16 Science to problem

17 Wilder Penfield

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19 PBPHTCBZ VPA FBM GBP LTG FOS TPM TGB 3 rd Generation “ 2nd Generation ” OCBZ LVT ZNS Antiepileptic Drug (AED) Therapy

20 Newer AEDs

21 Rufinamide developed in 2004 by Novartis and manufactured by Eisai. Approved for marketing developed in 2004 by Novartis and manufactured by Eisai. Approved for marketing Approved as adjunct therapy for LGS Approved as adjunct therapy for LGS MOA uncertain perhaps sodium channels MOA uncertain perhaps sodium channels

22 Lacosamide Approved in 2008 Approved in 2008 Voltage-gated sodium channels Voltage-gated sodium channels UCB UCB Approved for adjunct therapy for partial onset Approved for adjunct therapy for partial onset

23 Ezogabine A potassium channel A potassium channel Therefore unique Therefore unique Effective in many animal models of epilepsy Effective in many animal models of epilepsy Studies underway in neuropathic pain, tinnitus and migraine Studies underway in neuropathic pain, tinnitus and migraine TID dosing TID dosing

24 Perampanel acts as a selective noncompetitive antagonist of AMPA receptors. acts as a selective noncompetitive antagonist of AMPA receptors. Being studied in Parkinson’s disease Being studied in Parkinson’s disease Half-life 105 hours Half-life 105 hours 95% protein bound 95% protein bound

25 Brivaracetam Approval may be early 2015 Approval may be early 2015 it is around 10 times more potent for some models of epilepsy than Levetiracetam it is around 10 times more potent for some models of epilepsy than Levetiracetam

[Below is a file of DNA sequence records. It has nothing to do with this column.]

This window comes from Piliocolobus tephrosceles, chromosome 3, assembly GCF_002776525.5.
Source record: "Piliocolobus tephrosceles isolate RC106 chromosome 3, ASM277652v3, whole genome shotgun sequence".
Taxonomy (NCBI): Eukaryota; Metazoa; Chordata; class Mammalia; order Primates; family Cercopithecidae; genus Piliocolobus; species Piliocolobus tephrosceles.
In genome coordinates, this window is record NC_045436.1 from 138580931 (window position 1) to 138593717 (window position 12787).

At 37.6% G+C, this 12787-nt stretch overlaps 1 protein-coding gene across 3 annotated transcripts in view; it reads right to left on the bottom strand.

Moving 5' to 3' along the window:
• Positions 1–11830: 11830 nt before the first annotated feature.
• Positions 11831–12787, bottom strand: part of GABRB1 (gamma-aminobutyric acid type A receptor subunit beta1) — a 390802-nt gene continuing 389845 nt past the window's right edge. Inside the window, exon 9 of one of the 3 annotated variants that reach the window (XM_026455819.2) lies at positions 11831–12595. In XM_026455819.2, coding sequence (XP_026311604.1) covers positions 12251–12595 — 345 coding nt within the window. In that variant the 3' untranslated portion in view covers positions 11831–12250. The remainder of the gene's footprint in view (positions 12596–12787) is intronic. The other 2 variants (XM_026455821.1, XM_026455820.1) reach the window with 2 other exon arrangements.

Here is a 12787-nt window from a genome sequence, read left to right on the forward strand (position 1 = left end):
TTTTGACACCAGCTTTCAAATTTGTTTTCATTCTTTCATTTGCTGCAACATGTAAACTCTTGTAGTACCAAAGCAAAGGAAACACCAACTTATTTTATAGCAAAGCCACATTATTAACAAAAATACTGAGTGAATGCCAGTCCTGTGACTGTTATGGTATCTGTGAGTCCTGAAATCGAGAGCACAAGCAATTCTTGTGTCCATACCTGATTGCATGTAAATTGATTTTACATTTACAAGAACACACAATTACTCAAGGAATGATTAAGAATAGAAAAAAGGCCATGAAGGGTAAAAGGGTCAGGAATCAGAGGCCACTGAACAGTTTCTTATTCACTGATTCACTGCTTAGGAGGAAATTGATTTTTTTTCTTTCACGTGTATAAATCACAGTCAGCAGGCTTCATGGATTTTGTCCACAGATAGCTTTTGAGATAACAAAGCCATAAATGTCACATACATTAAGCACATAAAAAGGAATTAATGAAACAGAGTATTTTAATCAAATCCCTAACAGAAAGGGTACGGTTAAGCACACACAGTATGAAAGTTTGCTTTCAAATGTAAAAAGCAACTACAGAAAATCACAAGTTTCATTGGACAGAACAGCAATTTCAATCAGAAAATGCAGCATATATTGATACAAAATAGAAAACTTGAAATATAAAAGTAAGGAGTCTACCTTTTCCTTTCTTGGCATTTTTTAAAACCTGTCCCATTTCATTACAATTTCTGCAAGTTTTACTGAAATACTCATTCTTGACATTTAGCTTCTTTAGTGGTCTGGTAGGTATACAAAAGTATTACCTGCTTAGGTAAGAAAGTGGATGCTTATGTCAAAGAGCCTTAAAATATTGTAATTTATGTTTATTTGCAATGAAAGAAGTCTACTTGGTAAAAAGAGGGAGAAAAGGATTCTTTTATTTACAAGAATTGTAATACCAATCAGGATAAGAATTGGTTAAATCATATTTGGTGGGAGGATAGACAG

26 VNS Approved for partial epilepsy 1997 Approved for partial epilepsy 1997 Approved for depression 2005 Approved for depression 2005

27 Responsive Neurostimulator Device The RNS System utilizes a neurostimulator implanted in the skull with one or two leads implanted in the brain at focal points of seizures The RNS System utilizes a neurostimulator implanted in the skull with one or two leads implanted in the brain at focal points of seizures

28 Quality of Life Side-effects Side-effects Mood Mood Anxiety Anxiety Stigma Stigma Isolation Isolation

29 Genetics Severe childhood epilepsies: Large international study pinpoints synapse genes with major roles September 25, 2014 Children's Hospital of Philadelphia An international research team has identified gene mutations causing severe, difficult-to-treat forms of childhood epilepsy. Many of the mutations disrupt functioning in the synapse, the junction at which nerve cells intercommunicate. An international research team has identified gene mutations causing severe, difficult-to-treat forms of childhood epilepsy. Many of the mutations disrupt functioning in the synapse, the junction at which nerve cells intercommunicate.

30 What’s New at WSU/PHP? Looking at new medicines (Brivaracetam) for the treatment of in hospital non-convulsive status epilepticus Looking at new medicines (Brivaracetam) for the treatment of in hospital non-convulsive status epilepticus Assessment of stigma experienced by our epilepsy patients in clinic Assessment of stigma experienced by our epilepsy patients in clinic

31 What’s Next? Science Science Hope Hope